Anopia is an ocular condition in which a person experiences a complete or partial loss of vision in one or both eyes. It is a type of visual impairment that is usually caused by an eye disease or injury to the eye or brain. The most common cause of anopia is macular degeneration, which is a deterioration of the part of the retina responsible for central vision. Other causes include glaucoma, retinitis pigmentosa, cataracts, diabetic retinopathy, and stroke.

Anopia can have a significant impact on a person’s quality of life, as they may have difficulty performing everyday tasks, such as reading or driving. Symptoms of anopia can vary depending on the cause and severity of the condition, but may include blurred vision, double vision, difficulty reading, and difficulty perceiving colors or shapes. Treatment of anopia may include medications, surgery, and lifestyle changes, such as wearing glasses or using specially designed devices to help with vision.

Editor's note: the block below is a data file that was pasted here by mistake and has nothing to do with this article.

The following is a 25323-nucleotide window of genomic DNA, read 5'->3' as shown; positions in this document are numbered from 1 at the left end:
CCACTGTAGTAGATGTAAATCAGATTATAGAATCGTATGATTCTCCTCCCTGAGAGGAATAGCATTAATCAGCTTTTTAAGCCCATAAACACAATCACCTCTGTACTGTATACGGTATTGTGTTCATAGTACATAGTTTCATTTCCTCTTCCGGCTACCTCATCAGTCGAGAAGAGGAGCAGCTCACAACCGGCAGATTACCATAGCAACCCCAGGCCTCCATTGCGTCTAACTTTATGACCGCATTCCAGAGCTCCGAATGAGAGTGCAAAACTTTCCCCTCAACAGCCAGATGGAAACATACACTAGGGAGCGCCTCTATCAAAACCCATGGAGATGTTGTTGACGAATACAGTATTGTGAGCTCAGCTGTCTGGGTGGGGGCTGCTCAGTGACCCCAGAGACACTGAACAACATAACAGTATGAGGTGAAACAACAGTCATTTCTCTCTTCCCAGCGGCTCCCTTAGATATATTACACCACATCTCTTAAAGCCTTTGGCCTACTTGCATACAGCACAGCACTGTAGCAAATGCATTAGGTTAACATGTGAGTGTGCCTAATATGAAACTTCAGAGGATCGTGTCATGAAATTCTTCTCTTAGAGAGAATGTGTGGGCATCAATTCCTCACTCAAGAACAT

Although anopia is a common condition, it is not well understood. Research is ongoing to better understand the causes and treatments of anopia, as well as the impact it has on a person’s quality of life.


Kemp, E. (2020). Anopia: Causes, Symptoms, and Treatments. Healthline.

Kang, J. et al. (2017). Prevalence and Risk Factors of Anopia in an Adult Population in Korea. PLOS ONE.

Kumar, S. et al. (2017). Anopia: An Overview. Indian Journal Of Ophthalmology.

Rao, S. et al. (2016). Quality of Life of Patients With Anopia: An Exploratory Study. American Journal of Ophthalmology.

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